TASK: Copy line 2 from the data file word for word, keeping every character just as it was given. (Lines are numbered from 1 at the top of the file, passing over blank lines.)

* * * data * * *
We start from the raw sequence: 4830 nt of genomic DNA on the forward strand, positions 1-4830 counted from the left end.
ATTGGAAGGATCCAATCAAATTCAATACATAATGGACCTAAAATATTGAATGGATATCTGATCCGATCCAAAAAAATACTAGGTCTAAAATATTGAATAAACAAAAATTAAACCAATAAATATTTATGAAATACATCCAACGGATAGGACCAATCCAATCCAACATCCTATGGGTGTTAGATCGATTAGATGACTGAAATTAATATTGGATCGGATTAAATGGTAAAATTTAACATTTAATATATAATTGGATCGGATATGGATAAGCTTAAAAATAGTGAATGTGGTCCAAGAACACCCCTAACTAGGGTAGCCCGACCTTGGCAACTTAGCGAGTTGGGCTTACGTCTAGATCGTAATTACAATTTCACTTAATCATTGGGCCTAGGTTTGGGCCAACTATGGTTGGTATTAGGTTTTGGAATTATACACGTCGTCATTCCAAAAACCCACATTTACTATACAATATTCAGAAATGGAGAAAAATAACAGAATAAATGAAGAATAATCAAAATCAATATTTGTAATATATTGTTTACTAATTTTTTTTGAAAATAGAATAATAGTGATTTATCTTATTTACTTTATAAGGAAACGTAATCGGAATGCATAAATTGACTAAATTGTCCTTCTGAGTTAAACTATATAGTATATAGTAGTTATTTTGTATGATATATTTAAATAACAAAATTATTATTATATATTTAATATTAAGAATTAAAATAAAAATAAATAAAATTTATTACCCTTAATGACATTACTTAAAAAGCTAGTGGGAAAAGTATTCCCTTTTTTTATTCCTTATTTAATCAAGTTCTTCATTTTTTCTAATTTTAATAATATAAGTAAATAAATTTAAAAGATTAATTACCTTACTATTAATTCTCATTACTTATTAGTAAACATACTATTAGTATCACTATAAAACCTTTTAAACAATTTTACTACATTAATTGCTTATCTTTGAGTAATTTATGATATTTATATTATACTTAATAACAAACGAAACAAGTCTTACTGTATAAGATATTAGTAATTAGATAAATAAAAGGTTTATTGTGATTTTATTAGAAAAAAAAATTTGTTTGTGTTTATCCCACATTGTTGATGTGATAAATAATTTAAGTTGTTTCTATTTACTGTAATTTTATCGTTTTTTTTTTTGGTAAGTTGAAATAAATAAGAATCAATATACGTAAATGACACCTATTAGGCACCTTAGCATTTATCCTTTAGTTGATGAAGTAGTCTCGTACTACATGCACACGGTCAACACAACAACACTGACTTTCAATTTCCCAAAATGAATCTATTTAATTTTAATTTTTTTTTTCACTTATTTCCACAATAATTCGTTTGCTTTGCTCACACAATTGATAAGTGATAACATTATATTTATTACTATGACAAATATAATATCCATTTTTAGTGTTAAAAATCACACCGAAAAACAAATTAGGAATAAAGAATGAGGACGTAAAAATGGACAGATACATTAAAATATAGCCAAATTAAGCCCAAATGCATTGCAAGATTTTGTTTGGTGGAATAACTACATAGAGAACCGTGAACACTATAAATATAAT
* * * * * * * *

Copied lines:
ATTGGAAGGATCCAATCAAATTCAATACATAATGGACCTAAAATATTGAATGGATATCTGATCCGATCCAAAAAAATACTAGGTCTAAAATATTGAATAAACAAAAATTAAACCAATAAATATTTATGAAATACATCCAACGGATAGGACCAATCCAATCCAACATCCTATGGGTGTTAGATCGATTAGATGACTGAAATTAATATTGGATCGGATTAAATGGTAAAATTTAACATTTAATATATAATTGGATCGGATATGGATAAGCTTAAAAATAGTGAATGTGGTCCAAGAACACCCCTAACTAGGGTAGCCCGACCTTGGCAACTTAGCGAGTTGGGCTTACGTCTAGATCGTAATTACAATTTCACTTAATCATTGGGCCTAGGTTTGGGCCAACTATGGTTGGTATTAGGTTTTGGAATTATACACGTCGTCATTCCAAAAACCCACATTTACTATACAATATTCAGAAATGGAGAAAAATAACAGAATAAATGAAGAATAATCAAAATCAATATTTGTAATATATTGTTTACTAATTTTTTTTGAAAATAGAATAATAGTGATTTATCTTATTTACTTTATAAGGAAACGTAATCGGAATGCATAAATTGACTAAATTGTCCTTCTGAGTTAAACTATATAGTATATAGTAGTTATTTTGTATGATATATTTAAATAACAAAATTATTATTATATATTTAATATTAAGAATTAAAATAAAAATAAATAAAATTTATTACCCTTAATGACATTACTTAAAAAGCTAGTGGGAAAAGTATTCCCTTTTTTTATTCCTTATTTAATCAAGTTCTTCATTTTTTCTAATTTTAATAATATAAGTAAATAAATTTAAAAGATTAATTACCTTACTATTAATTCTCATTACTTATTAGTAAACATACTATTAGTATCACTATAAAACCTTTTAAACAATTTTACTACATTAATTGCTTATCTTTGAGTAATTTATGATATTTATATTATACTTAATAACAAACGAAACAAGTCTTACTGTATAAGATATTAGTAATTAGATAAATAAAAGGTTTATTGTGATTTTATTAGAAAAAAAAATTTGTTTGTGTTTATCCCACATTGTTGATGTGATAAATAATTTAAGTTGTTTCTATTTACTGTAATTTTATCGTTTTTTTTTTTGGTAAGTTGAAATAAATAAGAATCAATATACGTAAATGACACCTATTAGGCACCTTAGCATTTATCCTTTAGTTGATGAAGTAGTCTCGTACTACATGCACACGGTCAACACAACAACACTGACTTTCAATTTCCCAAAATGAATCTATTTAATTTTAATTTTTTTTTTCACTTATTTCCACAATAATTCGTTTGCTTTGCTCACACAATTGATAAGTGATAACATTATATTTATTACTATGACAAATATAATATCCATTTTTAGTGTTAAAAATCACACCGAAAAACAAATTAGGAATAAAGAATGAGGACGTAAAAATGGACAGATACATTAAAATATAGCCAAATTAAGCCCAAATGCATTGCAAGATTTTGTTTGGTGGAATAACTACATAGAGAACCGTGAACACTATAAATATAAT